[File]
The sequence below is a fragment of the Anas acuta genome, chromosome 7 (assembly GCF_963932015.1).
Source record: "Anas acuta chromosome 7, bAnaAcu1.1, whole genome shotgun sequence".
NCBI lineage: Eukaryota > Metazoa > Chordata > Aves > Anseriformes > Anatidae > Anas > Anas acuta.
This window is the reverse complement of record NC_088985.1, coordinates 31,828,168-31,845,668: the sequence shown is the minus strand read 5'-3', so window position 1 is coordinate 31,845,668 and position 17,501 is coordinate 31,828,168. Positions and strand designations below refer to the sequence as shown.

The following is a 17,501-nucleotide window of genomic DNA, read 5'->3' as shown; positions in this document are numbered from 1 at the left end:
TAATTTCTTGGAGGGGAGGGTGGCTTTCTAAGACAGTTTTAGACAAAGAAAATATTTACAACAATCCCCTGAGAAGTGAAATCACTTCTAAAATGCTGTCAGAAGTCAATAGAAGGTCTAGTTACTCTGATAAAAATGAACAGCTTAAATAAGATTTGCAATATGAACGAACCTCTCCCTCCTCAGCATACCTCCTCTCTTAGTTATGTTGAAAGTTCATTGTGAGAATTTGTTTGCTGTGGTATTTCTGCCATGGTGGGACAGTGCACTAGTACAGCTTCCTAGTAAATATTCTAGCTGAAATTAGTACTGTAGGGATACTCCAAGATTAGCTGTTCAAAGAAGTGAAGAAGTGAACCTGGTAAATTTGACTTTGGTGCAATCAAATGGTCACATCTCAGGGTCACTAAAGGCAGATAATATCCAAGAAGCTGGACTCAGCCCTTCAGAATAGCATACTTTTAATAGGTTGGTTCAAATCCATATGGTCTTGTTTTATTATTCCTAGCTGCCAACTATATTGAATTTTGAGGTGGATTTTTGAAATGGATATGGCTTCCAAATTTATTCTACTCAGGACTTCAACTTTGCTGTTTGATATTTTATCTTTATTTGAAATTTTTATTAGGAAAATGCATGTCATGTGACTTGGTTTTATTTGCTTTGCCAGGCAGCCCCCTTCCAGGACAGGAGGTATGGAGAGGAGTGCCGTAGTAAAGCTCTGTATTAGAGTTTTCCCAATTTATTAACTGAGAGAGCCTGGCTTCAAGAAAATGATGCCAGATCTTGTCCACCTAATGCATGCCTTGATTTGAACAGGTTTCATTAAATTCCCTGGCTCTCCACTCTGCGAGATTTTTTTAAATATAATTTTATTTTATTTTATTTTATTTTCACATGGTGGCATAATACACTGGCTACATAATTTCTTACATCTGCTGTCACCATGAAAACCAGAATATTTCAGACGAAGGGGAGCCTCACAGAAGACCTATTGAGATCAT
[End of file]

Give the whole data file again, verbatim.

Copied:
The sequence below is a fragment of the Anas acuta genome, chromosome 7 (assembly GCF_963932015.1).
Source record: "Anas acuta chromosome 7, bAnaAcu1.1, whole genome shotgun sequence".
NCBI lineage: Eukaryota > Metazoa > Chordata > Aves > Anseriformes > Anatidae > Anas > Anas acuta.
This window is the reverse complement of record NC_088985.1, coordinates 31,828,168-31,845,668: the sequence shown is the minus strand read 5'-3', so window position 1 is coordinate 31,845,668 and position 17,501 is coordinate 31,828,168. Positions and strand designations below refer to the sequence as shown.

The following is a 17,501-nucleotide window of genomic DNA, read 5'->3' as shown; positions in this document are numbered from 1 at the left end:
TAATTTCTTGGAGGGGAGGGTGGCTTTCTAAGACAGTTTTAGACAAAGAAAATATTTACAACAATCCCCTGAGAAGTGAAATCACTTCTAAAATGCTGTCAGAAGTCAATAGAAGGTCTAGTTACTCTGATAAAAATGAACAGCTTAAATAAGATTTGCAATATGAACGAACCTCTCCCTCCTCAGCATACCTCCTCTCTTAGTTATGTTGAAAGTTCATTGTGAGAATTTGTTTGCTGTGGTATTTCTGCCATGGTGGGACAGTGCACTAGTACAGCTTCCTAGTAAATATTCTAGCTGAAATTAGTACTGTAGGGATACTCCAAGATTAGCTGTTCAAAGAAGTGAAGAAGTGAACCTGGTAAATTTGACTTTGGTGCAATCAAATGGTCACATCTCAGGGTCACTAAAGGCAGATAATATCCAAGAAGCTGGACTCAGCCCTTCAGAATAGCATACTTTTAATAGGTTGGTTCAAATCCATATGGTCTTGTTTTATTATTCCTAGCTGCCAACTATATTGAATTTTGAGGTGGATTTTTGAAATGGATATGGCTTCCAAATTTATTCTACTCAGGACTTCAACTTTGCTGTTTGATATTTTATCTTTATTTGAAATTTTTATTAGGAAAATGCATGTCATGTGACTTGGTTTTATTTGCTTTGCCAGGCAGCCCCCTTCCAGGACAGGAGGTATGGAGAGGAGTGCCGTAGTAAAGCTCTGTATTAGAGTTTTCCCAATTTATTAACTGAGAGAGCCTGGCTTCAAGAAAATGATGCCAGATCTTGTCCACCTAATGCATGCCTTGATTTGAACAGGTTTCATTAAATTCCCTGGCTCTCCACTCTGCGAGATTTTTTTAAATATAATTTTATTTTATTTTATTTTATTTTCACATGGTGGCATAATACACTGGCTACATAATTTCTTACATCTGCTGTCACCATGAAAACCAGAATATTTCAGACGAAGGGGAGCCTCACAGAAGACCTATTGAGATCAT